Nerdbot October Horror Reviews - Wyrmwood: Road of the Dead "Way more Australian than even Croc
Of all the heavy hitter sub genres in horror that have become mainstream over the years, things like zombies, werewolves, vampires, etc., the zombie genre has probably been drawn out the longest, to the point of fatigue. Just on television alone, we've got 2 different 'Walking Dead' series, Z-Nation, iZombie, and a myriad of other series that feature various creatures. Not all bad, it's just inevitable that when a particular subject is overexposed, people begin to become burned out. Zombie movies have become even more plentiful, but at this point, it takes something pretty special to stand out from the pack. Just like the sun setting and the sun rising, you can count on those whacky Aussies to come up with a movie that is so original and balls-to-the-wall that it leaves your head spinning, and you can't help but admire the hell out of it. The poster for the movie features a quote from a review in big letters that says "Mad Max meets Dawn of the Dead!", and that is probably the most accurate description of a movie I've ever heard. I could think of probably 10 movies and throw them in a blender, with New Zealand, and you get this movie, and not to say they're ripping anything or copying anything, this is certainly a movie that wears it's influences on it's sleeve, but in a great way. If you've never seen an Australian horror movie, you should. They're always very compelling and original and just batshit crazy, they always have a certain quirk to them. From the early days of Peter Jackson with his early films like "Dead Alive" and "Meet the Feebles, which are so far removed away from his LOTR saga that you can't hardly imagine them coming from the same brain. In recent years, there's been another renaissance with excellent movies like "The Babadook" and "Housebound", so I naturally became very intrigued when I started hearing about this movie. I was a bit disappointed in some of the unexplained plot devices and plot holes(ish), it ended up being an adrenaline filled, surprisingly gory spin on something that's become old and tired by now.
Our main character is Barry, a normal everyday man with a wife and daughter. We see their everyday routine, and in a seemingly unrelated scene, we see another group of guys sitting around a fire in the Outback, admiring a sky full of shooting stars. Barry's sister, Brooke, calls him frantically, explaining to him that two of her friends that she was just with got sick and spazzed out and tried to kill her. Then Barry's daughter tells him there's someone in the kitchen, he checks it out, and it's a zombie. The zombies themselves are pretty unique looking. In so many movies, zombie are basically just covered with blood and rotting flesh, but in this movie, they are physically changed. Their face and eyes take on an appearance straight out of 'Evil Dead'. So after a bloody battle, finally defeating the zombie, Barry and his family, donning gas masks, get in their car and are heading towards where his sister is. Barry's weapon of choice is a nail gun, btw. Naturally, Barry's wife and daughter fall to the virus or whatever this is, and he reluctantly has to dispatch of them. Bound with grief, he tries to take his own life, but it interrupted by another survivor. This is the catalyst that kind of sets everything else into motion. After teaming up with another survivor, Benny, who is honest to goodness just freaking hilarious, they end up finding a garage, where two other survivors are holed up. These two guys are pretty much survival badasses, having suits of armor, various weapons, they even have a chained up zombie they keep alive in a deep freezer. Now, this is where one of the plot points takes effect, and while it's definitely original, it pretty much makes zero sense, even in something as nonsensical as a zombie flick. They discover that zombies are run on fuel/gas. They see that the gas they have in jugs isn't flammable anymore, but that the breath and blood of zombies is perfectly flammable. Obviously, the figure out they have to have the blood of zombies in order to fuel their trucks, generators, etc. Ironically, this means that essentially the thing that is killing them is also the thing that is essential to their survival. Maybe that irony is the point, I dunno.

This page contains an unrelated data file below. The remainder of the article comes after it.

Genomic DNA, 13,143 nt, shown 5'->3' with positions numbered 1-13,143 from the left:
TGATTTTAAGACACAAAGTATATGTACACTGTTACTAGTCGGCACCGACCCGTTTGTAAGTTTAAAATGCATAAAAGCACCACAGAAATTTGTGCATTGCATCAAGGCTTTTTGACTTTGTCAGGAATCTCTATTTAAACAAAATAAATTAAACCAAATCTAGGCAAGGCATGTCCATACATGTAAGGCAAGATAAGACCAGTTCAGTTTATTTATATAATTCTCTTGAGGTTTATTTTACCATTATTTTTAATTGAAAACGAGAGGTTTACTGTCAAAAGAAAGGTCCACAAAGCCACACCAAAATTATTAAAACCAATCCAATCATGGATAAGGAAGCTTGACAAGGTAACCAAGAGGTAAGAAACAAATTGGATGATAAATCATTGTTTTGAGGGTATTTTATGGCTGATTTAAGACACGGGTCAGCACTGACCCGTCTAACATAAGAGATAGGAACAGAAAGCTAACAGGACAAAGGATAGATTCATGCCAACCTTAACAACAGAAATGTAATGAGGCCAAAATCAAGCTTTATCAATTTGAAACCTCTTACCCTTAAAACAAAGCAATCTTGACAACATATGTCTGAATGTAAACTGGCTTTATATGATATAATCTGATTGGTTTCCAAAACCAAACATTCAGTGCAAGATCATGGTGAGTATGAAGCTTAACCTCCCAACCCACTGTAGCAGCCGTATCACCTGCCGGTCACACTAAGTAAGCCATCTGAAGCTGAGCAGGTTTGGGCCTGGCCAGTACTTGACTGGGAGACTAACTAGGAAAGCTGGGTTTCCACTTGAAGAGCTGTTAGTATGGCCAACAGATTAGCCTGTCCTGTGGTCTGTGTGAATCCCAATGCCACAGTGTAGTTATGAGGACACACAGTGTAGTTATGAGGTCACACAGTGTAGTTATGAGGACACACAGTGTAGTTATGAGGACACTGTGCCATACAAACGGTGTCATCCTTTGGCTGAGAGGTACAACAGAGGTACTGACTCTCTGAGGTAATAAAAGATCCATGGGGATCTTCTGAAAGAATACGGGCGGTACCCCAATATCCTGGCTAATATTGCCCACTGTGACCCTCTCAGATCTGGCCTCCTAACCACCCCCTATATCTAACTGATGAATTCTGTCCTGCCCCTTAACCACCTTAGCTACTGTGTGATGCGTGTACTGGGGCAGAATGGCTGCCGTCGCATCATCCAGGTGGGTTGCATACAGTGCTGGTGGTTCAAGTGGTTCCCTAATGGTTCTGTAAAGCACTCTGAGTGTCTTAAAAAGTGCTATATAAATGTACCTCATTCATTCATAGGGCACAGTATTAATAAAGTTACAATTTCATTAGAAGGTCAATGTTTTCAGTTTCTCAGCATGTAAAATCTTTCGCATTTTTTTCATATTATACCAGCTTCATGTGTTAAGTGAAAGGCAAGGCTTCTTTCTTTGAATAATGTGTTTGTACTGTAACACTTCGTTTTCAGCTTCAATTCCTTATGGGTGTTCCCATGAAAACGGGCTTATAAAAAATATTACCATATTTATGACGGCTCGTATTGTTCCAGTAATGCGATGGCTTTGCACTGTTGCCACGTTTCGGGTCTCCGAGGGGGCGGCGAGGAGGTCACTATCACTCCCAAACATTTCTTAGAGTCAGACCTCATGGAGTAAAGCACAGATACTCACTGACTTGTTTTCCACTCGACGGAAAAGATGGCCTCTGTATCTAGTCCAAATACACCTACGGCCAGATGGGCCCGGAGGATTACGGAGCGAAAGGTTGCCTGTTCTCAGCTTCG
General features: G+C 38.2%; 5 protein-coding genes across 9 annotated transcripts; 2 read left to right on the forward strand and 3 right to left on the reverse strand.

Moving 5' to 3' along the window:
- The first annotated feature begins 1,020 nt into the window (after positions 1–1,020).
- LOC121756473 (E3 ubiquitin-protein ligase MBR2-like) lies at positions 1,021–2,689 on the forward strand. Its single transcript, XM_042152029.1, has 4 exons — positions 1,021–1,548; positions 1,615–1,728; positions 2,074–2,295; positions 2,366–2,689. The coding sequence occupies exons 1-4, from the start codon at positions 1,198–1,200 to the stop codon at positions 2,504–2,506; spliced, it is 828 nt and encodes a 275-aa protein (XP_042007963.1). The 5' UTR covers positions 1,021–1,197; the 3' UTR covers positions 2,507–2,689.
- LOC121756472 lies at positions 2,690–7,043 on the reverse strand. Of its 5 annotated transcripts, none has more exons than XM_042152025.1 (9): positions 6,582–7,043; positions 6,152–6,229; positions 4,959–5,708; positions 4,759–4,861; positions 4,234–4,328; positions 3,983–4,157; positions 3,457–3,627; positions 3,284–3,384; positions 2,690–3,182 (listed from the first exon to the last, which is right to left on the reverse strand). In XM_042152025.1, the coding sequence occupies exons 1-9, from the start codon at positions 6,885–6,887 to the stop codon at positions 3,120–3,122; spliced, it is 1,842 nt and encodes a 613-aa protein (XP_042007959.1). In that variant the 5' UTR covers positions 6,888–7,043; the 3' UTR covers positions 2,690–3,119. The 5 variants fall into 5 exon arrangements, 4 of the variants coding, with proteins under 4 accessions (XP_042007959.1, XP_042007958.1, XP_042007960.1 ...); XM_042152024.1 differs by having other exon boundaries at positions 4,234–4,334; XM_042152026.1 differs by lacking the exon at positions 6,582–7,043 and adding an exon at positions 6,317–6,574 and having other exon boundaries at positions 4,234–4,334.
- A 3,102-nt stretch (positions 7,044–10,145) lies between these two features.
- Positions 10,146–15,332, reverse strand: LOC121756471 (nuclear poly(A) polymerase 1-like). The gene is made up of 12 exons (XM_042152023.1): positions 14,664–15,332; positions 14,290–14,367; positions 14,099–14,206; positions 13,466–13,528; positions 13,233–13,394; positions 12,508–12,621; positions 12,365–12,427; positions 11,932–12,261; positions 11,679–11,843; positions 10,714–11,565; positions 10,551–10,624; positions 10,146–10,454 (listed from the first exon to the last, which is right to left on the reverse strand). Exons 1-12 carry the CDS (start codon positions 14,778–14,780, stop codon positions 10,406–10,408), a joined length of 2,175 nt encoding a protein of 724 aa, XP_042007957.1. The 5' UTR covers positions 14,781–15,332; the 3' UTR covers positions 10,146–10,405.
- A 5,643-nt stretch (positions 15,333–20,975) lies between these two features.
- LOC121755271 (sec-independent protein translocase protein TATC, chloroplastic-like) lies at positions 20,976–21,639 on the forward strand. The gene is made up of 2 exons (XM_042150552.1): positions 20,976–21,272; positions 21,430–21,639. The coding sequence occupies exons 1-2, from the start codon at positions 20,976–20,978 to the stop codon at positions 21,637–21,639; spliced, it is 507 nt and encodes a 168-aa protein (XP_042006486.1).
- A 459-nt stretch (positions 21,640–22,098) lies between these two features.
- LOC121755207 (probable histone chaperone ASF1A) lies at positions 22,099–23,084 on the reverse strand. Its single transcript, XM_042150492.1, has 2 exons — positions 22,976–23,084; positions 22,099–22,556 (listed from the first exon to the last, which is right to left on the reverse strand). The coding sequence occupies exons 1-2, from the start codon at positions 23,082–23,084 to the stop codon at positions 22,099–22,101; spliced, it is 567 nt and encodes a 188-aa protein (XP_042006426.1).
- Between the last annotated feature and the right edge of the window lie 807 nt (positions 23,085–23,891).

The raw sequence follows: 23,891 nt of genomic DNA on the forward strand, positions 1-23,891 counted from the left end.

Gearing up in garb straight out of 'Mad Max', with hockey masks, shoulder pads, knee pads, and even rigging up their own truck with a cage in the back, to keep their fuel source secure when they catch one. We have a few expository scenes, during which they've run out of fuel, for example, we're told a few things. First, we figure out that for some reason, during the daylight, zombies are shambling and slowed down, not near as dangerous. But at night, they're reinvigorated, and can run, jump, do parkour. Best I could tell, this is really never explained, it just is. We're also given one character's theory on what is going on, and he tells a story out of the Book of Revelations in the Bible, where Wyrmwood, was a star that fell during the end of days, and basically caused a sickness amongst the world. While this is going on, we see scenes of Brooke, who has been captured by some sort of militaristic force, chained to the wall, and a mad scientist guy is performing sadistic experiments on people, zombie or not. Oddly, this is a source of humor, as the guy performs these macabre experiments while blasting and dancing away to KC and the Sunshine Band. Here is where something else happens that seemingly is there just as a plot device: this doctor is repeatedly injecting Brooke with blood he has drawn from a zombie. What I find strange, is that it takes her a looong time to "turn", and even then, she doesn't really turn. Whereas with everyone else in the movie, they turn literally immediately after so much as getting the tip of their finger bitten, here is a woman that has zombie blood being injected directly into her brain stem repeatedly, yet it takes a long time to see any effect at all. And instead of just straight up turning, she eventually gains the ability to mentally control the zombies. I assume this is a result of these experiments. After using this ability to kill the doctor and escape this torture chamber, she is rescued by her brother and Benny, but they're being chased by those military officers. During our climax, we have lots of back and forths, with the two different sides gaining advantage, it actually becomes pretty tense because you really aren't sure what's gonna happen. While it does come to a fitting conclusion, it doesn't really do anything to explain a lot of the things, such as the zombies having flammable blood. One of the soldier guys does say something about this being a matter of survival to the human race, but goes no further than that. Also, with the way it ends, it sets itself up very nicely for a sequel. I highly recommend this movie. I watched it on Netflix, even though I've come close to buying the Blu-Ray for a few months now. I now regret not having bought it when it came out. It's even been on Netflix now for quite a while, which is how I actually just watched it. Just looking at it, you might assume it's just one of those straight-to-DVD movies, but I promise you, it's not. It's fully original and pretty epic in scope, lots of fun and surprising gore, and entirely likable characters and actors. Questionable and somewhat oddly vague plot devices aside, this movie is an absolute blast and definitely worth a watch! "Wyrmwood: Road of the Dead" gets 8 Killer Boomerangs out of 10!